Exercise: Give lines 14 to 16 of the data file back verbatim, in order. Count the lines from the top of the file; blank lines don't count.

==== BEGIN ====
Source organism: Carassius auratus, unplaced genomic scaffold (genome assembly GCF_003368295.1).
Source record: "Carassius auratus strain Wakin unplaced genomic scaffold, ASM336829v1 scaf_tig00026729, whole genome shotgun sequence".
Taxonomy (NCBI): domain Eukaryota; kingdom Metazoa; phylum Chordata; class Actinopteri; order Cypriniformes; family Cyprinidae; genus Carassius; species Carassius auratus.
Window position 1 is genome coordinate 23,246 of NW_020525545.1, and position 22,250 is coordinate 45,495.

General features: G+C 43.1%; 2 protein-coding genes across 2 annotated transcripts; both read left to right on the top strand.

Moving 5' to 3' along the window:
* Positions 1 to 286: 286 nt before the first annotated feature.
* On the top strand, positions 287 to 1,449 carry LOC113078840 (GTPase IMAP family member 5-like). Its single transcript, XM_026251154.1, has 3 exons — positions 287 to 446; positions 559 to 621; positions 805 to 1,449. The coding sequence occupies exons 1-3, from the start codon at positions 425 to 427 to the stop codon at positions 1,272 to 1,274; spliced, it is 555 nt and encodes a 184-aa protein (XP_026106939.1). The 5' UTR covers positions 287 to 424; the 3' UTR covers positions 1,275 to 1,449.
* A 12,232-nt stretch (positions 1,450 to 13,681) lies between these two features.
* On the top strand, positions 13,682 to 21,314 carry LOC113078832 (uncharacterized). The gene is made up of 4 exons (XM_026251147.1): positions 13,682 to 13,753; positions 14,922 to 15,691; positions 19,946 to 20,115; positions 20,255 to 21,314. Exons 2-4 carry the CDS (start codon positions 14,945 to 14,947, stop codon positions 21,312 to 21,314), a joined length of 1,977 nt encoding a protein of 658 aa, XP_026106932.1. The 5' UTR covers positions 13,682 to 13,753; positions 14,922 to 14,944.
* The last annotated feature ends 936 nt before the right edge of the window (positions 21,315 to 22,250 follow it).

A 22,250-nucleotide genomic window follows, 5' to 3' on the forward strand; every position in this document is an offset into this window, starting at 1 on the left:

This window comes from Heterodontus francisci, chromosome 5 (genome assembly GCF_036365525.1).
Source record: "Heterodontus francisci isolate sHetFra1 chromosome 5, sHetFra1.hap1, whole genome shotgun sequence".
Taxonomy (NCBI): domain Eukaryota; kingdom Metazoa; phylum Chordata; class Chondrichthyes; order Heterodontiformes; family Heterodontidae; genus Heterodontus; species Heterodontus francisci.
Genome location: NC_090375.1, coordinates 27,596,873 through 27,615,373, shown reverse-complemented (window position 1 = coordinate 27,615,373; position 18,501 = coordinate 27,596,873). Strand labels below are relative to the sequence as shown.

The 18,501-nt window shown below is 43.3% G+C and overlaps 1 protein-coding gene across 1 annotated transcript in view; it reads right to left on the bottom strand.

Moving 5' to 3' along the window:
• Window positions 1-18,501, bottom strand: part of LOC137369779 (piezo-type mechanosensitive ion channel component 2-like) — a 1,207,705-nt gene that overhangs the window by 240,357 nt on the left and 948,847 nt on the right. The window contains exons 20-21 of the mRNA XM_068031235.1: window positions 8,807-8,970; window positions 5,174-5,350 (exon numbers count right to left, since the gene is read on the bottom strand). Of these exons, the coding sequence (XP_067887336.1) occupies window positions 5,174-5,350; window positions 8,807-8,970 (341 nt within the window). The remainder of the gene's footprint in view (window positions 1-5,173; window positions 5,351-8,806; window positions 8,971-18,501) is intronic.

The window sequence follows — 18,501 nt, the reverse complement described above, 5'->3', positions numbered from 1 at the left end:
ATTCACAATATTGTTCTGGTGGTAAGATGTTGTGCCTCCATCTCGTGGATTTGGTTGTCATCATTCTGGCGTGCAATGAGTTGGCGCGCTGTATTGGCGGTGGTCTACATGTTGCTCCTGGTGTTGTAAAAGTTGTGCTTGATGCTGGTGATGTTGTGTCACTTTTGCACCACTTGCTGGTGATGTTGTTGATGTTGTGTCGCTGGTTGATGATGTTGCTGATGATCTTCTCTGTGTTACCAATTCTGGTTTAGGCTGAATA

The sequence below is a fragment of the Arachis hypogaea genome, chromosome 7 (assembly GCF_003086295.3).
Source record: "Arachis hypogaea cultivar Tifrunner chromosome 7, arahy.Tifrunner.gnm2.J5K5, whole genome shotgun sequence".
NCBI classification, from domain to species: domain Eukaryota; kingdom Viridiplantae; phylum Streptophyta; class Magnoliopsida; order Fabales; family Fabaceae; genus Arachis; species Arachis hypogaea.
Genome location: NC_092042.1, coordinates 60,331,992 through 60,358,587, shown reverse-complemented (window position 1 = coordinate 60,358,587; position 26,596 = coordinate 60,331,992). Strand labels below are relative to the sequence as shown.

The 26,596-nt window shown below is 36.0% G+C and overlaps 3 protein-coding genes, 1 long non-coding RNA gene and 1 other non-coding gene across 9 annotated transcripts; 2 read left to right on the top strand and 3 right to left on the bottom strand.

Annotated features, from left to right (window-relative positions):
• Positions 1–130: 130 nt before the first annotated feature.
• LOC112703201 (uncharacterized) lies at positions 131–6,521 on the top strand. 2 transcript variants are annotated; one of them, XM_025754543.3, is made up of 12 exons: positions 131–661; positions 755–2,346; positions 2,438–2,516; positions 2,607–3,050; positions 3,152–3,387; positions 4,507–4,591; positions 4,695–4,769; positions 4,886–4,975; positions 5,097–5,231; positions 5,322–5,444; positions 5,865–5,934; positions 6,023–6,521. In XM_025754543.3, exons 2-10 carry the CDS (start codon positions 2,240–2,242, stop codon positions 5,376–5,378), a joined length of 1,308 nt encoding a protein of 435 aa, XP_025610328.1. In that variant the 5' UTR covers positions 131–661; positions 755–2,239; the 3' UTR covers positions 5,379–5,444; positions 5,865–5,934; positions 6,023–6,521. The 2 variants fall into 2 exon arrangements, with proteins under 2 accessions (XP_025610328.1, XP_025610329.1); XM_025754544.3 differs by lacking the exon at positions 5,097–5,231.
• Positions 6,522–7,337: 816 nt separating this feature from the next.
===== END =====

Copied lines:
Source record: "Heterodontus francisci isolate sHetFra1 chromosome 5, sHetFra1.hap1, whole genome shotgun sequence".
Taxonomy (NCBI): domain Eukaryota; kingdom Metazoa; phylum Chordata; class Chondrichthyes; order Heterodontiformes; family Heterodontidae; genus Heterodontus; species Heterodontus francisci.
Genome location: NC_090375.1, coordinates 27,596,873 through 27,615,373, shown reverse-complemented (window position 1 = coordinate 27,615,373; position 18,501 = coordinate 27,596,873). Strand labels below are relative to the sequence as shown.